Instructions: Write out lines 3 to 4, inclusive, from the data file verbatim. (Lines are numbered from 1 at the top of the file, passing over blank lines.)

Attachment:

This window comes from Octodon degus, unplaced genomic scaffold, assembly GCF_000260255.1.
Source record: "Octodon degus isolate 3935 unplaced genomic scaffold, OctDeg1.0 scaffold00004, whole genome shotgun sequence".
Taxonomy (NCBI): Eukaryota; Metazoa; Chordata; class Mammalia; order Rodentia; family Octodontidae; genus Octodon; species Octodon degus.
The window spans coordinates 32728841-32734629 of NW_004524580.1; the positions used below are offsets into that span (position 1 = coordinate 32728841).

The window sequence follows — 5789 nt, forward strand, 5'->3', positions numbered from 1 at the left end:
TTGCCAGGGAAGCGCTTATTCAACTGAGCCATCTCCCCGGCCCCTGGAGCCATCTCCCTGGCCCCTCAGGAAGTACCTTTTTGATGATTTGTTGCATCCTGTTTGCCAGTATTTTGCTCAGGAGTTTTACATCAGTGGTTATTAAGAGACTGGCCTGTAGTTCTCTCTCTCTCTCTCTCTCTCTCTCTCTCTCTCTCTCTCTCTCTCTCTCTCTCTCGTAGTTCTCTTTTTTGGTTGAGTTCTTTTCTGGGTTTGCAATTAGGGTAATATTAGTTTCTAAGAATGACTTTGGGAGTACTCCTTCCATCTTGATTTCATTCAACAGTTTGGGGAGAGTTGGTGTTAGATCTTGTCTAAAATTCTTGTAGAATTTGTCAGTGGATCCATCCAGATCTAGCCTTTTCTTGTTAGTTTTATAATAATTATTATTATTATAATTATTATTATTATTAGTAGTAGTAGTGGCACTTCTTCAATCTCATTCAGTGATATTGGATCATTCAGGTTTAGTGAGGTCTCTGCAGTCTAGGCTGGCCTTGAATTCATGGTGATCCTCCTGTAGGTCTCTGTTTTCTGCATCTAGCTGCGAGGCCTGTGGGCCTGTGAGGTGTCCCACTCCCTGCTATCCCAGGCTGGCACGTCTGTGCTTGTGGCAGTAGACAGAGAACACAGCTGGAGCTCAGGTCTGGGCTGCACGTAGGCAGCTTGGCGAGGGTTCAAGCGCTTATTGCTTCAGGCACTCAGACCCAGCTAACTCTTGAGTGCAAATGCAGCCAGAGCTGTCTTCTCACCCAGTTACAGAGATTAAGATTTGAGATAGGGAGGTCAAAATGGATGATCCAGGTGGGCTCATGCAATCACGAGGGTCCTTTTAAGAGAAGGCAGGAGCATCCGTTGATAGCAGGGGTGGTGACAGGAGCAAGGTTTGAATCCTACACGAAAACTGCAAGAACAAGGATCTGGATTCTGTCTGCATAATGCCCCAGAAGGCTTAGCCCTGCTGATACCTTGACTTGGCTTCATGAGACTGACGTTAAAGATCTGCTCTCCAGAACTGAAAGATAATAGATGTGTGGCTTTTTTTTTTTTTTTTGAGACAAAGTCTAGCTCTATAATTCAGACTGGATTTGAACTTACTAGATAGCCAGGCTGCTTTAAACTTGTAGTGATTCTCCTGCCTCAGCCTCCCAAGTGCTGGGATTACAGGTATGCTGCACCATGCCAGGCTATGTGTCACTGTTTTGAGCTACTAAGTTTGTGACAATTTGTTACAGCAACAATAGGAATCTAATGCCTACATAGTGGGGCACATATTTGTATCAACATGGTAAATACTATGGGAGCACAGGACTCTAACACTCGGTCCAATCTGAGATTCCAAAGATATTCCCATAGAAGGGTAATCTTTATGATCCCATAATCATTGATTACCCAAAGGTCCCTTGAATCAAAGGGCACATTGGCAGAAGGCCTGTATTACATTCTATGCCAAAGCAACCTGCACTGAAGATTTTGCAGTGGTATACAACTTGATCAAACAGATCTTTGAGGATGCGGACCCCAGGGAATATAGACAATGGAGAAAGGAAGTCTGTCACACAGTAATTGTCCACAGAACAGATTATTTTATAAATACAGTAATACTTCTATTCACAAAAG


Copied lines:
Taxonomy (NCBI): Eukaryota; Metazoa; Chordata; class Mammalia; order Rodentia; family Octodontidae; genus Octodon; species Octodon degus.
The window spans coordinates 32728841-32734629 of NW_004524580.1; the positions used below are offsets into that span (position 1 = coordinate 32728841).